• JA-RU Toys, Harvey Comics
  • JA-RU Toys, Richie Rick
  • JA-RU Toys, Casper

Use and Reuse: JA-RU Rack Toys for Harvey Comics

Harvey Comics was founded by Alfred Harvey in 1941 and published comics until Alfred’s retirement in 1982. Alfred’s oldest son, Alan, restarted publication in 1986 and ran the company until it was sold out of the family in 1989. It is hard to imagine now, but Harvey was once a powerhouse in the comics industry and worked with some of the biggest toy companies to produce merchandise featuring their comics characters. For rack toys, Harvey originally worked with Larami Corporation, but in 1988 switched to JA-RU, Inc.

JA-RU was founded in 1961 and still produces what are called “impulse toys”. My local supermarket has JA-RU rack toys for sale in its aisles, much as stores did when I was a child. I remember getting either rack toys or vending machine toys on many of my early shopping trips with my parents. Vending machine toys became one of my earliest collections, and rack toys lost favor with me after I broke the plastic ball shooter on a brand-new pinball game.

Part of the appeal of rack toys is that they are inexpensive. While some of the low cost might be due to cutting corners on quality, as was the case with my pinball game, another way rack toy companies save money is by reusing molds. They can just change the backing card and perhaps stickers or other printed inserts from one character to another and have a “new” toy. Here are a few rack toys JA-RU made for Harvey by reusing molds:

1. Richie Rich Money Stamper #2710

This toy started out as the “Mighty Mouse Money Press” in 1981. Why Mighty Mouse needed cash I am not sure, it makes much more sense for Richie Rich, but this toy is basically an ink stamp pad, number stamps, and blank “money” to stamp denominations upon. Both are on 6”x10” backing cards.

As a collector, I find it challenging that JA-RU did not use Universal Product Codes as they were intended to be used. JA-RU’s company prefix is 075656. After that, they use numbers such as 40000, 50000 and 70000 for multiple rack toys. The Mighty Mouse version was a 40000, Richie Rich is a 50000. The last digit of the UPC is a calculated check digit. Richie’s complete UPC is 075656500006. Using the part number 2710, it should be 075656027107. Mighty Mouse is easy to find on eBay, but all the copies I could find have the “20” stamp covering the part number.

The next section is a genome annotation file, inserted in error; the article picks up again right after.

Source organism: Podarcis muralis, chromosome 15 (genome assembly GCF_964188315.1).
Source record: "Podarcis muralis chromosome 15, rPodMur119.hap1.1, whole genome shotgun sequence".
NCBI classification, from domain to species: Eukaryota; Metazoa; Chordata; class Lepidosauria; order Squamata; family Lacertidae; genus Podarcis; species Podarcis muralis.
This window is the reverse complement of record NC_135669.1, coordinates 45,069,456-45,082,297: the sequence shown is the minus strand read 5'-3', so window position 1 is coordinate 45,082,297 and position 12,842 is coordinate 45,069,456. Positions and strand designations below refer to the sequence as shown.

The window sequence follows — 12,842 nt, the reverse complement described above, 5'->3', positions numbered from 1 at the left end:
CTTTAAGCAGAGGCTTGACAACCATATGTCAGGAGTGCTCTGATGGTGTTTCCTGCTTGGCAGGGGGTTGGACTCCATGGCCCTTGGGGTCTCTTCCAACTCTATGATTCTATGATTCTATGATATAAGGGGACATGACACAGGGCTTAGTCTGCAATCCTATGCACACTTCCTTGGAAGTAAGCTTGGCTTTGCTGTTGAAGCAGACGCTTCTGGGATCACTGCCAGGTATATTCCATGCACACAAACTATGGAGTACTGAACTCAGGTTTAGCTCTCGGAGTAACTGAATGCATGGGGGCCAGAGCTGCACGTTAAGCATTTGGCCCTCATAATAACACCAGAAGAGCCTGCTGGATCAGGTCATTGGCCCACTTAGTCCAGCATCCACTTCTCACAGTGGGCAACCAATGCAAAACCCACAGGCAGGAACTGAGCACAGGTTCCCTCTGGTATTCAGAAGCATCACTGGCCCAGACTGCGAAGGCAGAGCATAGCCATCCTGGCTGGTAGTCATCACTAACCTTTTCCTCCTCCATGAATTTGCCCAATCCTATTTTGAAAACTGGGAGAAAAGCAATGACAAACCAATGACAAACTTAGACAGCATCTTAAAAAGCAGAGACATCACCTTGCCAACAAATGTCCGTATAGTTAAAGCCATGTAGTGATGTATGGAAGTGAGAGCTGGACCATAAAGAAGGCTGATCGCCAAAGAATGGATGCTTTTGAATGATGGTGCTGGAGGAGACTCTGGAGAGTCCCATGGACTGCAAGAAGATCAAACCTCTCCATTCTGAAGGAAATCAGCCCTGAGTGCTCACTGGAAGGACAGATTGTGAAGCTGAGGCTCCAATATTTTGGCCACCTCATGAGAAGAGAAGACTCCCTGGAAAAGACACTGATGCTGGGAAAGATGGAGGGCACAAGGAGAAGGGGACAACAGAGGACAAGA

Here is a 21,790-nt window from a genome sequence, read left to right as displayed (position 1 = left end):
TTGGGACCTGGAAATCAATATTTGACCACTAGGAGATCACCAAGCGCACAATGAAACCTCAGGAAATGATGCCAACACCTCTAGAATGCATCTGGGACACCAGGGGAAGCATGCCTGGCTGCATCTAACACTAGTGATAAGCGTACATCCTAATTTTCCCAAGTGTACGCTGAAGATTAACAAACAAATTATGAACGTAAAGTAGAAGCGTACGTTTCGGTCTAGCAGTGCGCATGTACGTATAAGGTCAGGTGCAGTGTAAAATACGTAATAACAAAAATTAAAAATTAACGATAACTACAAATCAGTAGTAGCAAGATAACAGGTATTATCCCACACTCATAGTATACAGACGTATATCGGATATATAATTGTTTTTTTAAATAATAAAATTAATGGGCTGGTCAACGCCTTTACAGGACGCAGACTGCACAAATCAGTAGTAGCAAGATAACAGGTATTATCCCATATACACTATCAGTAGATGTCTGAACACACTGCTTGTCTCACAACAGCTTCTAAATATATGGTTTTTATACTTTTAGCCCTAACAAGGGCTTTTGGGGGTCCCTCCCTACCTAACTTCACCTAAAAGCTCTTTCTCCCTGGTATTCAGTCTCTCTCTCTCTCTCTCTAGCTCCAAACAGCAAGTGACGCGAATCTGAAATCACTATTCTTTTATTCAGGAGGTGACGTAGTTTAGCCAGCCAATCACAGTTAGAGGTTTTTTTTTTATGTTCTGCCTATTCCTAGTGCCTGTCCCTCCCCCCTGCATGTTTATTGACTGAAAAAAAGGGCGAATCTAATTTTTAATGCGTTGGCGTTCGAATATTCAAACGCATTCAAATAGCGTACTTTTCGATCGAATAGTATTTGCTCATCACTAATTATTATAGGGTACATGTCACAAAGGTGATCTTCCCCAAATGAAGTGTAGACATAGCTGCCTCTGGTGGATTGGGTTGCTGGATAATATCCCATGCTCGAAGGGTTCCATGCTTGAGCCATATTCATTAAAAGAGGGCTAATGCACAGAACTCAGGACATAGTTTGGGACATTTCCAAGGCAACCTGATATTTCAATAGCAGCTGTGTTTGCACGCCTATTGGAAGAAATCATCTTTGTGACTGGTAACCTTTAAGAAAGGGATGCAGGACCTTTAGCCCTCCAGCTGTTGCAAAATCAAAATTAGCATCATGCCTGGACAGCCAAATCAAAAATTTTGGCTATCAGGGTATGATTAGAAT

2. Richie Rich Rich Kid Set #2711

This set started out as the “Mr. Smith Money Set” #214 in 1983. JA-RU must have rushed this item to market, because the NBC TV sitcom it is based on only lasted 13 episodes. A talking orangutan needing a wallet and money clip makes some sense, since he has a job and wears a suit. Both again appear on 6”x10” backing cards, and as with the Money Stamper, the Mr. Smith UPC was 40000, and the Richie Rich UPC 50000. Mr. Smith should be 075656002142, and Richie Rich 075656027114.

3. Casper Stamp Set #2936

Now we move from one popular Harvey character to another. JA-RU’s Richie Rich rack toys have part numbers in the 27xx range.  Their Casper rack toys are numbered 29xx. This rack toy started out as the “Airwolf Stamp Set” #681 in 1984, the year the television show about the helicopter of the same name premiered.  Casper was produced on a larger 6”x10” backing card rather than the 6″x9″ card used for Airwolf, to accommodate the large Casper logo. For some reason, the Airwolf toy examples I can find on eBay do not have a UPC. Casper’s UPC is a 40000, and should be 075656029361.

Flat plastic “pinball games” are perhaps the most popular rack toy, and I must say JA-RU’s have nice, solid-looking ball shooters, not like the one that disappointed little me. “Tall” versions of JA-RU pinball rack toys would include “The Simpsons Pinball Game” #198 from 1989 and “The Tom & Jerry Movie Pinball Game” #568 from 1992. The toy takes up almost the entire backing card. This brings us to the Casper Pin Ball Game…

4. Casper Pin Ball Game #2941

The Casper pinball game is what I will call JA-RU’s “short” version, as the game itself takes up a little more than half of the 6”x12” backing card. This matches with “The Pink Panther Pinball” #314 from 1980, although the Pink Panther version is on a 6”x10” backing card. Again, this is likely to accommodate the large Casper logo. Casper’s UPC is a 50000, and should be 075656029415. Strangely enough, the Pink Panther’s UPC is correct, 075656003149!

5. Richie Rich Money Maker #2705

I will conclude this journey with an item whose mold I do not believe was ever reused. This is the only rack toy I have ever seen with instructions printed on the back! It is essentially a sleight of hand trick, where you roll a blank piece of paper into the device, then unroll printed money. It is very bulky and would sit awkwardly on a rack toy peg hanging from its 6”x9” backing card. The Money Maker is a 50000 and should be 075656027053.

I currently have 16 different JA-RU rack toys in my collection: eight Casper and eight Richie Rich. That is an impressive number for one year of production!